building strength

building strength


The impressive global recovery heated up in the second quarter as renewed optimism and pent-up consumer demand resulted in exceptional corporate earnings. Inflation concerns surfaced but were overshadowed by the significant monetary and fiscal stimulus which has provided indisputable support for consumers and businesses while protecting economic prosperity.

Moving forward, attention will turn to robust equity market valuations and whether corporate profits and economic growth can keep pace with expectations. Headwinds could include inflation, a spike in Covid-19 cases, higher taxes and tighter monetary policy. Regardless of the market direction, our disciplined process will utilize market changes to shift towards our target allocations in the most tax-efficient manner possible while maintaining your desired risk level and fulfilling your cash flow requirements.

U.S. Equity Markets

U.S. equity markets extended impressive year-t0-date gains with the Russell 3000 adding another 8.2% during the quarter. With roughly 50% of the population vaccinated, extraordinary consumer demand led to further market gains and fueled inflation. In May, consumer prices increased 5.0% on a year over year basis. At this point, it is too soon to tell if this alarming inflation lift was the result of supply chain transition issues of restarting the economy or more permanent factors that will need to be dealt with by the Federal Reserve. As asset prices surged, U.S. household wealth increased $20 trillion since the fourth quarter of 2019 and consumer confidence reached a 15-month high. In addition to these developments, the U.S. economy added 850,000 jobs in June and the unemployment rate rose slightly to 5.9% according to the U.S. Bureau of Labor Statics. The U.S. expansion trajectory continues to look bright, especially if Covid-19 can be contained.

International Equity Markets

International developed equity markets finished the quarter with a 5.2% gain for the MSCI EAFE. A renewed focus on the Eurozone rollout of Covid-19 vaccinations helped ease restrictions and jump start their economic recovery. The Eurozone services and manufacturing sector PMI reading reached 59.2 in June which is the highest business activity expansion reading in fifteen years. Japan’s sluggish vaccine rollout resulted in market underperformance since only 15% of their population received vaccinations. A spike in Covid cases also extended Japan’s state of emergency into August. With the Tokyo Olympics kicking off this month, Japan needs more positive news to boost consumption and catch-up with the developed world. The MSCI emerging markets rose 5.1% during the quarter. Concerns about the slow rollout of Covid vaccinations is restraining recovery efforts, however, this trend should reverse in the second half of the year. Both developed and undeveloped international markets look more attractive from a valuation perspective compared to U.S. markets.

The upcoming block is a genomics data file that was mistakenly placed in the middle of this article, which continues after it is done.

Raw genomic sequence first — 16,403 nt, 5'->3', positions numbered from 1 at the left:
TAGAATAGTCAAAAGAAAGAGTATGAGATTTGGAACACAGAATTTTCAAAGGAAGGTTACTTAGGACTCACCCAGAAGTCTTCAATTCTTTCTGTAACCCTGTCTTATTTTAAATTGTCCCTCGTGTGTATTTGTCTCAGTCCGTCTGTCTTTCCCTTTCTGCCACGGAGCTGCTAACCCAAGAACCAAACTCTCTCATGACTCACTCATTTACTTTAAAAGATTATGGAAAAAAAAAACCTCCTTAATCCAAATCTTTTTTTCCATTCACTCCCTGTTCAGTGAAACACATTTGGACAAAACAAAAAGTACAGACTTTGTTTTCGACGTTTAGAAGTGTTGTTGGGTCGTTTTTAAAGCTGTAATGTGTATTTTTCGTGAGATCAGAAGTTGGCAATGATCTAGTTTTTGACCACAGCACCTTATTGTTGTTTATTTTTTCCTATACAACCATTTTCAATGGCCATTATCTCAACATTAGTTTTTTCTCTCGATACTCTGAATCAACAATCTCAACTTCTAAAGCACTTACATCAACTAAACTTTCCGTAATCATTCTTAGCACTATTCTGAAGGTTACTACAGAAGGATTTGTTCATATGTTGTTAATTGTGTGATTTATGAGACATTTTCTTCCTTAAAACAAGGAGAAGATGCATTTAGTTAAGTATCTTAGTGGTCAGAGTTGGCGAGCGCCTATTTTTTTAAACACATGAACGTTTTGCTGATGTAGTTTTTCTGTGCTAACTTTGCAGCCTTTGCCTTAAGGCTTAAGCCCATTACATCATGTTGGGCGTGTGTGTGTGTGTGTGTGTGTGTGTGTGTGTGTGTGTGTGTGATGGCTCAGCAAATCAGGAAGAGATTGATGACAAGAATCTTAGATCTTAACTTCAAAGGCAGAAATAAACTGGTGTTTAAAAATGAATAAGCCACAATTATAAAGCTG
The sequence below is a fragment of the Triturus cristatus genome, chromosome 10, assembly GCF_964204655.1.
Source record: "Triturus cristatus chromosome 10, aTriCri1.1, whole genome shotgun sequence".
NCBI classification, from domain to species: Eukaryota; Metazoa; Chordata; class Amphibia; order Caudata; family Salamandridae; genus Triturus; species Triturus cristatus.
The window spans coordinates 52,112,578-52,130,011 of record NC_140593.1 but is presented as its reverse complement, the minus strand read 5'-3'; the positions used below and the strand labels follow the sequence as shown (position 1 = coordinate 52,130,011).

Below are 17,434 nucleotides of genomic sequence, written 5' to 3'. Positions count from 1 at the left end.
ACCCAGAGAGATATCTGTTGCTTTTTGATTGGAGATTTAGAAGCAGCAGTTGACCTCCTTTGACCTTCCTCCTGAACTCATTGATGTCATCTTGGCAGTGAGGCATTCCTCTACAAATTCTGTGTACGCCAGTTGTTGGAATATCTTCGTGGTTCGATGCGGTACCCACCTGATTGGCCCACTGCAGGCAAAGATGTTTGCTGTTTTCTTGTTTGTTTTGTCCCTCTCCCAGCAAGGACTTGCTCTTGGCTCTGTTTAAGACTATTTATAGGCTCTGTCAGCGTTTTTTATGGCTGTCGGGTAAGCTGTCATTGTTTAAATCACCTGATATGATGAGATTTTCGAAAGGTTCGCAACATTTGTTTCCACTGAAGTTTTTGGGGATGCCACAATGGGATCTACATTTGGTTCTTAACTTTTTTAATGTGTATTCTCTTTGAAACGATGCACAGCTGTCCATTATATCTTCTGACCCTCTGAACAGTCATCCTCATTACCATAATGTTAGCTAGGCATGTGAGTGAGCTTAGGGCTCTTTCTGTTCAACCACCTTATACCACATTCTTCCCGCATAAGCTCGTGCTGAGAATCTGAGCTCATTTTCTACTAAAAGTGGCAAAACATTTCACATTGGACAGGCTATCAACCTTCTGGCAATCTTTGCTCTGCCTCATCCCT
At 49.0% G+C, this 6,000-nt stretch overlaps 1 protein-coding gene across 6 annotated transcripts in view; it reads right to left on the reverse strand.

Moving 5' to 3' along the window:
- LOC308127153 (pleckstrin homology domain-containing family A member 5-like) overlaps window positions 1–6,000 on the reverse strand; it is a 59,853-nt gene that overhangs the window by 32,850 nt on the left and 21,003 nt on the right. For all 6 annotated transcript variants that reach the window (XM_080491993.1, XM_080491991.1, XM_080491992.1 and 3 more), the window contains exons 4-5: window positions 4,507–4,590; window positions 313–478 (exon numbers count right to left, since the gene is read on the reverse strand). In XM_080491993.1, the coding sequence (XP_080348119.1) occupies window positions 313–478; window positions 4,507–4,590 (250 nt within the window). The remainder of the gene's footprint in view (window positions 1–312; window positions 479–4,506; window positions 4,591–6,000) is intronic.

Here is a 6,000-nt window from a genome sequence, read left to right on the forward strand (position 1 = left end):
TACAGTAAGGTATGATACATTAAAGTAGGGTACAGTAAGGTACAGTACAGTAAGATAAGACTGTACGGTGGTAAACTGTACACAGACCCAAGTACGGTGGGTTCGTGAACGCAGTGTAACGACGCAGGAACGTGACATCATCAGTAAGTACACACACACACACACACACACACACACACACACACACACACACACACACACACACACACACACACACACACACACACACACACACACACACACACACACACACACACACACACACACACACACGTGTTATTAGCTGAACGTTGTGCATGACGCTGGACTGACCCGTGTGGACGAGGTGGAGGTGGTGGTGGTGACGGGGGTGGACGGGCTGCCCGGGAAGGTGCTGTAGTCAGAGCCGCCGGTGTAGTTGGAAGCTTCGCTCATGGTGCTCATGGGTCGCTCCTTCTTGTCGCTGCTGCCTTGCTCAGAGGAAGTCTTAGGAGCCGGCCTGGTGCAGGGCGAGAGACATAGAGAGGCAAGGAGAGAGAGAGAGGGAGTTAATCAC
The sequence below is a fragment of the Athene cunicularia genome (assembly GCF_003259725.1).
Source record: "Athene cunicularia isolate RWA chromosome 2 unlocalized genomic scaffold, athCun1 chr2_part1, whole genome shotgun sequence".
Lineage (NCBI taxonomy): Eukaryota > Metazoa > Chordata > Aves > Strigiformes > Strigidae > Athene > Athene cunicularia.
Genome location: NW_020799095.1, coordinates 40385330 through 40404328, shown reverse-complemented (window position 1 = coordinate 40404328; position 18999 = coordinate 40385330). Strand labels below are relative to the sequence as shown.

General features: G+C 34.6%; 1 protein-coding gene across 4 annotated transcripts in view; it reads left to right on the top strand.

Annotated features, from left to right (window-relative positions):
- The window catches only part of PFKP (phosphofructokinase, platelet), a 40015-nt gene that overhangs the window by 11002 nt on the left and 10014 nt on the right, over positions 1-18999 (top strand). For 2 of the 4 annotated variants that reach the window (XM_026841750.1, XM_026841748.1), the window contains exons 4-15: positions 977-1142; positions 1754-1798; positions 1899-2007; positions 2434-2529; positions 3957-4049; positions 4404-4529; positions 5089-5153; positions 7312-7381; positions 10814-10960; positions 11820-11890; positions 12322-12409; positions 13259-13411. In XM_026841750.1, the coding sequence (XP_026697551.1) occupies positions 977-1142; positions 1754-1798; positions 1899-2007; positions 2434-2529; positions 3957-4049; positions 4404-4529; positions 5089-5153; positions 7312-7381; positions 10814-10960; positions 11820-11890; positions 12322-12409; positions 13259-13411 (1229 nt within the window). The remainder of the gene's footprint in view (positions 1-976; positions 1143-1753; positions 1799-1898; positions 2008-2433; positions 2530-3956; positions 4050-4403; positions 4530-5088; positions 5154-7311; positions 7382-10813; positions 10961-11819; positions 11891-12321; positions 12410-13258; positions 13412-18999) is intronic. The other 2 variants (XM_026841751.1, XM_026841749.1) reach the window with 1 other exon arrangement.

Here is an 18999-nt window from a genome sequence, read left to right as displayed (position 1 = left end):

Fixed Income Markets

Safety-minded investors experienced positive results as the closely watched Barclays Aggregate gained 1.83% during the quarter. Federal Reserve Chairman Jerome Powell boosted bonds with his dovish June comments stating that the central bank will do everything it can to support the economy for as long as it takes to complete the recovery. These comments helped relieve short-term concerns as the 10-year Treasury retreated during the quarter from 1.74% to 1.45% on June 30. Given the yield decrease, it is not surprising that longer dated US Government securities recovered considerable value. The Barclays US Government Long posted a 6.43% quarter gain, Intermediate 0.62% gain and Short 0.04% loss. In the international fixed-income arena, the JPM Non-US Unhedged gained a modest 0.38%. The Barclays Municipal finished the quarter with a gain of 1.42% as tax-sensitive investors refocused their attention on the likelihood of higher taxes on the horizon.